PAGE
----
11. You suffer a high fever for seventeen days. On the 18th day you awaken, perfectly lucid and able to hear the words of an ancient god of hellfire in your ear, prophesying the end of ways. (*from Luka)
  12. Your blood is replaced by ink. Normal curative spells no longer have effect on you, but spells for mending inanimate objects do. You can now be sundered. (*from DungeonsPossums)

*11-12 were harvested from #gygaxian-democracy on the DIY RPGs channel on Discord.

These are obviously house rules for 5e, but as always can be adapted to your game of choice with designs and spells that fit your table in that beautiful never-ending cycle of homebrewing and hacking.

Incoming projects and a Zine Quest initiation

Kickstarter is running a feature for February specifically targeting RPG zines called Zine Quest. This has served to motivate me with opportunity and a deadline to get the gears rolling on a project I’ve been writing for quite some time.

ks-zine-quest-logo

I had been starting work on Void Crypt as mentioned in my first post and while the research I did for setting up formatting, printer options, etc. for that project will directly translate to this new one – it means that Void Crypt gets kicked to the end of the queue.

Speaking of queue, mine has started getting longer lately as projects new and old are demanding my attention. Though I have a lot going on, they are all exciting things I can’t wait to get out of my brain on onto paper:

  1. Getting this Zine Quest project up and running is the first priority: See below for the teaser reveal.
  2. Megarise” for Death is the New Pink: I love DitNP and I wrote this Judge Dredd/the Raid/Tank Girl inspired adventure some time ago. Last year I ran it through a few playtests with friends, at the bar with Drinks & Dragons, and at PAX Unplugged.  Mike Evans ,writer of DitNP and publisher behind DIY RPG Productions, had offered to put it out. However, I shelved working on it in anticipation of the 2nd edition coming out under Mike’s new DIY Rules. As you can see by its appearance on this list, it has since been taken back off the shelf. I’m keeping it framed within the 1st edition rules as the 2nd edition is a ways off. Plus, what I wrote is very much matched to the style that Into the Odd (the system that DitNP is based off of) provides. [As an aside, if you haven’t checked out either of these games I highly recommend that you do.]
  3. An adventure for Barbarians of the Ruined Earth: Mike is also heading to Kickstarter land in the coming days with a new DIY RPG title called Barbarians of the Ruined Earth. I was hooked on the idea when the pitch started with Thundarr, and pulled in deeper from seeing how it’s coming together with excellent artwork and layout that is very evocative of that Saturday morning fantasy cartoon weirdness. Mike recently asked me to write an adventure as an add-on for the campaign and I gladly accepted. Keep an eye out for the Kickstarter campaign to start soon!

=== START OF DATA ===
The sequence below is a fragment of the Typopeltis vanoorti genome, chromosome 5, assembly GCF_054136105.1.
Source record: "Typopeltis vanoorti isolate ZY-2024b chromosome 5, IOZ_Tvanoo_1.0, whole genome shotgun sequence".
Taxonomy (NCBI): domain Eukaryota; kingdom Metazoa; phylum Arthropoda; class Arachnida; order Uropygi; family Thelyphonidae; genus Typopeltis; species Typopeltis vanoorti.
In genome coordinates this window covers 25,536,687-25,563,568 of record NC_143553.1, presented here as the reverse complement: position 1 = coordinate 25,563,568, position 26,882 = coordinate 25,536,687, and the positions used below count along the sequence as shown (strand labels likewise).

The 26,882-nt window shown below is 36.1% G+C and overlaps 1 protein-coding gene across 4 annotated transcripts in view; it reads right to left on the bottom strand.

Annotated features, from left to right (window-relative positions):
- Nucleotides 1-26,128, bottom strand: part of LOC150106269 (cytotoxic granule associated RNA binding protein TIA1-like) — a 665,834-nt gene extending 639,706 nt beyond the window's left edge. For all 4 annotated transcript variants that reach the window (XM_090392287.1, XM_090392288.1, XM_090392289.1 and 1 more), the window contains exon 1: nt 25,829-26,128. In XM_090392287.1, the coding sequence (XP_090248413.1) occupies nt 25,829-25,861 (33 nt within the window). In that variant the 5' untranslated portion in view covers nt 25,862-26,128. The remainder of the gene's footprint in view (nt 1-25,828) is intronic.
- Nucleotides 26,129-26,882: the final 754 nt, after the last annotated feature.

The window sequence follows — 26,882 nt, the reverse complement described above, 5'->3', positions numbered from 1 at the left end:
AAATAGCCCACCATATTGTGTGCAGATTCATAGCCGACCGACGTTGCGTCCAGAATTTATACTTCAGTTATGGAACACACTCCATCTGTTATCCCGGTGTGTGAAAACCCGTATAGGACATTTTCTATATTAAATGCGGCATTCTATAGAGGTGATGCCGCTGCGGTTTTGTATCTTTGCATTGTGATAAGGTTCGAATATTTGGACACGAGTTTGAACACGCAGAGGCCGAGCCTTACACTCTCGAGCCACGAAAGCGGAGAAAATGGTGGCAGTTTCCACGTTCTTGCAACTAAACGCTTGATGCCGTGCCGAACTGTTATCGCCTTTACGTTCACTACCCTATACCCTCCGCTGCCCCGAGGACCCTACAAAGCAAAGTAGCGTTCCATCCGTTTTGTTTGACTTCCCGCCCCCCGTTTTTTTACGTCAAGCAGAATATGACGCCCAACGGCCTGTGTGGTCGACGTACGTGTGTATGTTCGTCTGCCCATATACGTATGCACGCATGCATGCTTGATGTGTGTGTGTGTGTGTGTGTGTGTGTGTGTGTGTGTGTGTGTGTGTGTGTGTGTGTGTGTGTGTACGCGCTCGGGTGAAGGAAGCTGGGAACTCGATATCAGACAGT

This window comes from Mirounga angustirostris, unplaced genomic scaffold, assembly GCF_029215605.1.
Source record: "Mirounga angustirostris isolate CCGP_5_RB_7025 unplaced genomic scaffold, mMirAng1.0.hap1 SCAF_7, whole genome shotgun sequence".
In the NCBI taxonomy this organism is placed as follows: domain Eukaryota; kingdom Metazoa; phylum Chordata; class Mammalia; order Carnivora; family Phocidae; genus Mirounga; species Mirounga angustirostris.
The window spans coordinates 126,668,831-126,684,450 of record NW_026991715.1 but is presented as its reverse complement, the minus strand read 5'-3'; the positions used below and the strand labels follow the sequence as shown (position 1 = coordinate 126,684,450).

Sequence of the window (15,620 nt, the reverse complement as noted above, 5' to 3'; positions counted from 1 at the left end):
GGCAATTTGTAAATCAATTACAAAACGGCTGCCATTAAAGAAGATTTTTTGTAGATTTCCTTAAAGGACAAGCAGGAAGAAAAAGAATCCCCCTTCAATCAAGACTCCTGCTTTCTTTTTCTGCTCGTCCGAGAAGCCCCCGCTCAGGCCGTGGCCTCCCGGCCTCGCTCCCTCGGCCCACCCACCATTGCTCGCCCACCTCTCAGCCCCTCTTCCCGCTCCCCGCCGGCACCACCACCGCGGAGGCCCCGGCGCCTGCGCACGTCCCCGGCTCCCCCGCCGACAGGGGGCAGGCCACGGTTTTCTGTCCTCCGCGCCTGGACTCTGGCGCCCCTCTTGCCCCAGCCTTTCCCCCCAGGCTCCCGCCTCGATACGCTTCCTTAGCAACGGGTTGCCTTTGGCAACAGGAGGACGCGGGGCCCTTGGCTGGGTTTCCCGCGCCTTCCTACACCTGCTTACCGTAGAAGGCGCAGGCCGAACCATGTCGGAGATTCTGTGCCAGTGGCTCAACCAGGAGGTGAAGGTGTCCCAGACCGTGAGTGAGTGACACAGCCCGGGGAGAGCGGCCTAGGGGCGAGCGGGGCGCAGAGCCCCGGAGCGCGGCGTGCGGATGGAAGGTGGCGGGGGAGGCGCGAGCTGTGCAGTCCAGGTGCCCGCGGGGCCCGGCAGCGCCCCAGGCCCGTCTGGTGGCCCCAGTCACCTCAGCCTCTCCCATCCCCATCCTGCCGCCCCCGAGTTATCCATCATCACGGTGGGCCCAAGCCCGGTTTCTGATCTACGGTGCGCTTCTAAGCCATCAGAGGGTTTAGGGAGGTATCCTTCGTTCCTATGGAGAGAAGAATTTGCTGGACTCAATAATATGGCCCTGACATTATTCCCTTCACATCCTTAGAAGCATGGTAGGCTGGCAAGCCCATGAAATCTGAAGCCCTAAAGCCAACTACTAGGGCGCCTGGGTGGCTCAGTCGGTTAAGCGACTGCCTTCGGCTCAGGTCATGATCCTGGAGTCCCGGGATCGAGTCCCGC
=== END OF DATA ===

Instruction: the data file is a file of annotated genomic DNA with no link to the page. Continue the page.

4. Void Crypt: I have a lot of ideas/feelings on this project. It will be a complete RPG contained in a zine format that uses what I think is a unique take on the original Ghostbusters RPG rules (which have an interesting history). Currently, Void Crypt is a lot of mashed together ideas and furious scribblings exploring Simulation Theory in an RPG that I’m excited to bring into this world. Unfortunately, it’s now on the back burner to other projects. When I get back to it I plan on doing all the writing, artwork, and layout myself.

These are just my RPG related projects related to publishing. I also Coordinate/GM a D&D 5e game here in Philadelphia with Drinks & Dragons as well as run a weekly home campaign of Mutant Year Zero. I’m also working on layout for my band’s LP that just got sent out for mastering after the final recording mixes were finished by John Dyer Baizley. Plus, as with most of us, the mundane job devours most hours of my days. But again, this is all work I’m excited to be doing.

Sooo… with that, I’ll reveal a teaser for my zine being produced for Zine Quest:

Ghostlike Crime, an RPG zine bringing magical realism, the paranormal, and cryptid terrors to a modern day dystopia using Dungeon Crawl Classics rules.

Terrible things creep in the shadows and cryptid terrors stalk humanity. The Cabals of the Corporatocracy have hoarded the magic of the world for themselves to inflate their power and secure control over the dull-eyed placated masses. Magic cannot be trusted and its manipulation has repercussions. Where the wealthy and powerful are kept protected from these consequences, the rest of the population is exposed to the dangerous things crossing over into our world. There are those that will fight these incursions, adventurers who will face the unknown, revolutionaries that will challenge the powers that be – join them now!